A titration curve provides us with a visual picture of how a property, such as pH, changes as we add titrant (Figure 9.1). We can measure this titration curve ex- perimentally by suspending a pH electrode in the solution containing the analyte, monitoring the pH as titrant is added. As we will see later, we can also calculate the expected titration curve by considering the reactions responsible for the change in pH. However we arrive at the titration curve, we may use it to evaluate an indica- tor’s likely titration error. For example, the titration curve in Figure 9.1 shows us that an end point pH of 6.8 produces a small titration error. Stopping the titration at an end point pH of 11.6, on the other hand, gives an unacceptably large titration error.
The titration curve in Figure 9.1 is not unique to an acid–base titration. Any titration curve that follows the change in concentration of a species in the titration reaction (plotted logarithmically) as a function of the volume of titrant has the same general sigmoidal shape. Several additional examples are shown in Figure 9.2.
Concentration is not the only property that may be used to construct a titration curve. Other parameters, such as temperature or the absorbance of light, may be used if they show a significant change in value at the equivalence point. Many titra- tion reactions, for example, are exothermic. As the titrant and analyte react, the temperature of the system steadily increases. Once the titration is complete, further additions of titrant do not produce as exothermic a response, and the change in temperature levels off. A typical titration curve of temperature versus volume of titrant is shown in Figure 9.3. The titration curve contains two linear segments, the intersection of which marks the equivalence point.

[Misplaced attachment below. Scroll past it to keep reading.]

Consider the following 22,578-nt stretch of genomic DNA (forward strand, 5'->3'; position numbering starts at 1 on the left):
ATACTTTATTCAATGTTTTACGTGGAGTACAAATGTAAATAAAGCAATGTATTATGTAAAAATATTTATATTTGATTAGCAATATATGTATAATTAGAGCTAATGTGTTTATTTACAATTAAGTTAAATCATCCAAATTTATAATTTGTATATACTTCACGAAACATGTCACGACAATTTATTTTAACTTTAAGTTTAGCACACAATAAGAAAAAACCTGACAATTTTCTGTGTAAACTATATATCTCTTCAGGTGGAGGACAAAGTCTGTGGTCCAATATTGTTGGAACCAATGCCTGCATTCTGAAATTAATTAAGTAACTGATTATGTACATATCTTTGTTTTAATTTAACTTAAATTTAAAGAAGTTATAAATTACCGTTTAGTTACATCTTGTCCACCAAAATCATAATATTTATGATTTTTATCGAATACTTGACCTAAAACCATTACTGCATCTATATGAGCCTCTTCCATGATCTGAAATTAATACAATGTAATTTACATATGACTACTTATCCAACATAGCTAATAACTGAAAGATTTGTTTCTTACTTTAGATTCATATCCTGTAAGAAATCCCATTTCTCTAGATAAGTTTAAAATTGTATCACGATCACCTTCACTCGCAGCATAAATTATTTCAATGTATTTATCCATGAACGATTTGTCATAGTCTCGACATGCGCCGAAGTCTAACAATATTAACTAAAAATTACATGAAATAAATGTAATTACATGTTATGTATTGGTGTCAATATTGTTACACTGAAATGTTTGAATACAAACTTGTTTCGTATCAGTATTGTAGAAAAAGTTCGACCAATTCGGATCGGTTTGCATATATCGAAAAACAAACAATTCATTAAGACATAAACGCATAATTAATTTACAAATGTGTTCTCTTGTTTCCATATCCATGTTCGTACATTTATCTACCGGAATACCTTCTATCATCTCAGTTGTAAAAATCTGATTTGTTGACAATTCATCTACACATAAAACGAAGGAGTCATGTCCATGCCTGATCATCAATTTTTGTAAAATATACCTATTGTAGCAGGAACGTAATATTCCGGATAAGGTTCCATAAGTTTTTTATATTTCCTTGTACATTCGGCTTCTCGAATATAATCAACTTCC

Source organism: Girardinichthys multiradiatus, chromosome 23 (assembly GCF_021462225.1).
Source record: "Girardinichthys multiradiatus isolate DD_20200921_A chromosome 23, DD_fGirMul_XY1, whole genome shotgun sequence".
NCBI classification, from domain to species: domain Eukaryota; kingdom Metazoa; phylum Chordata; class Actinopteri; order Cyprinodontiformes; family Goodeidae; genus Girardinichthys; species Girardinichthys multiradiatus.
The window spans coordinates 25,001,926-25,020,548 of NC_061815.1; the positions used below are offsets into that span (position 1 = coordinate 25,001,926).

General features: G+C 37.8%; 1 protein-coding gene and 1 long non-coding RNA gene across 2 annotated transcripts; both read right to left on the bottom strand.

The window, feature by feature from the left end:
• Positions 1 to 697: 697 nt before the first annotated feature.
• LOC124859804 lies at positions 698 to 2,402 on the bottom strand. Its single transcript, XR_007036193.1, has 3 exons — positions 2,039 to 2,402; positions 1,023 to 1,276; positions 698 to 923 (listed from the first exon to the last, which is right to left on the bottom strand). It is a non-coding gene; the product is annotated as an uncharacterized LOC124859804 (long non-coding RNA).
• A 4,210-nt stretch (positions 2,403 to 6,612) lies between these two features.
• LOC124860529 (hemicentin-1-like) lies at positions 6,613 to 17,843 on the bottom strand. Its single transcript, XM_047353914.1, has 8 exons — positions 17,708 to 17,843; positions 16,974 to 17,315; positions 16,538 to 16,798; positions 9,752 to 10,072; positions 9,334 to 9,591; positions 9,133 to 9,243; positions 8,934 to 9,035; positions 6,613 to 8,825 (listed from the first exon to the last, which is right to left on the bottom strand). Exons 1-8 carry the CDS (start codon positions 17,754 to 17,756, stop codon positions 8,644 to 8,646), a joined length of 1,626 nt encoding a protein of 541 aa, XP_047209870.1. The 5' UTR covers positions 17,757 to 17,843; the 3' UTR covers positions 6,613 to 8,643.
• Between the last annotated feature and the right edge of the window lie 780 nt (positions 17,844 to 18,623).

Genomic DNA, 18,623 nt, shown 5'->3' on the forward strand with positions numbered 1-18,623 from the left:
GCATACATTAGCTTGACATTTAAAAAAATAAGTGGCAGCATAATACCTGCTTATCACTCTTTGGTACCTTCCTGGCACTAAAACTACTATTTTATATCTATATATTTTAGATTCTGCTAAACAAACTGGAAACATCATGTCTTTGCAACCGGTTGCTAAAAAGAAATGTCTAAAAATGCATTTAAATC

The only essential piece of equipment for an acid–base titration is a means for deliv- ering the titrant to the solution containing the analyte. The most common method for delivering the titrant is a buret (Figure 9.4). A buret is a long, narrow tube with graduated markings, and a stopcock for dispensing the titrant. Using a buret with a small internal diameter provides a better defined meniscus, making it easier to read the buret’s volume precisely. Burets are available in a variety of sizes and tolerances
(Table 9.1), with the choice of buret determined by the demands of the analysis. The accuracy obtainable with a buret can be improved by calibrating it over several intermediate ranges of volumes using the same method described for calibrating pipets. In this manner, the volume of titrant delivered can be corrected for any variations in the buret’s internal diameter.
Titrations may be automated using a pump to deliver the titrant at a constant flow rate, and a solenoid valve to control the flow (Figure 9.5). The volume of titrant delivered is determined by multiplying the flow rate by the elapsed time. Au- tomated titrations offer the additional advantage of using a microcomputer for data storage and analysis.